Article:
Friday, August 24, 2018

Bus ladies

A few months ago, I had the good fortune of being invited to the Women of the World Festival, held in Brisbane this year.

Because it focusses on women – as artists, creators, activists, change-makers, musicians, amateur wall-climbers – it also hires mainly women. It is no longer unusual, of course, to see women hosting and organising events, marketing and managing ticketing counters and so on. However, it is still unusual to find women chauffeurs. What's rare is the sight of a woman driving a mini-bus. What's rarer than that is to board a bus and expect a woman behind the wheel. In Brisbane this year, I had this rare experience.

Around the world, at cultural or artistic events, the people who are driving guests to and fro the venue are often volunteers. They inhabit the city and would like to participate in its cultural life. Perhaps they get a little stipend too, but they are not professional taxi drivers. They are students or aspiring managers or just people who have a bit of spare time on their hands.

Even so, the first time I found a young woman at the wheel of a mini-bus, I was pleasantly surprised and I also thought that she must be an unsual woman. Maybe she has experience handling big vehicles. Then I realised that all the volunteers were women and they were all driving these huge vehicles. So I got talking.

Some of them turned out to be students at one of the local universities. They also had other jobs. None of the ladies I talked to drove big vehicles regularly. This was a new experience for them. They admitted that it looked a bit daunting at first, but also said that they felt confident handling the vehicle after the first day. They were cheerful, besides being good, careful drivers and I couldn't have felt happier or safer out in a strange city than knowing that the bus I was waiting for was being driven by a woman.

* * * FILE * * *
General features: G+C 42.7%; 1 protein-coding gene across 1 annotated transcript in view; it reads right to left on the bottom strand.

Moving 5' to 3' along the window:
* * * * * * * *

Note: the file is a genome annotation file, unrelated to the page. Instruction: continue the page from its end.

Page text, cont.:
Back home, of course, this is not an experience I have had. I did bump into a female auto-rickshaw driver once in Delhi, but that was nearly a decade ago. I take hundreds of rickshaws every month in cities like Delhi and Mumbai but I have never again found a female driver. A few years ago, I found myself in Rohtak, and I spotted a few pink share-rickshaws. Curious, I hired one all by myself. It was driven by a young teenaged boy but a saree-clad matronly woman was seated up front beside him, on the driver's seat.

I asked whether the rickshaw was actually the woman's and she confessed it was given to her under some state scheme, meant to encourage women's employment. The boy was a family member, though, and she said she let him drive it most of the time.

I can't help thinking how different our world would look if, every time we hailed a cab or waited at the bus stop, we wouldn't know whether the hands on the wheel were going to be men or women. What if there was a fifty-fifty chance? And what if women didn't have to announce their presence on the streets by painting everything pink every time they got behind the wheel?


First published here: https://www.thehindu.com/life-and-style/motoring/getting-behind-the-wheel/article24744774.ece

1 comment:

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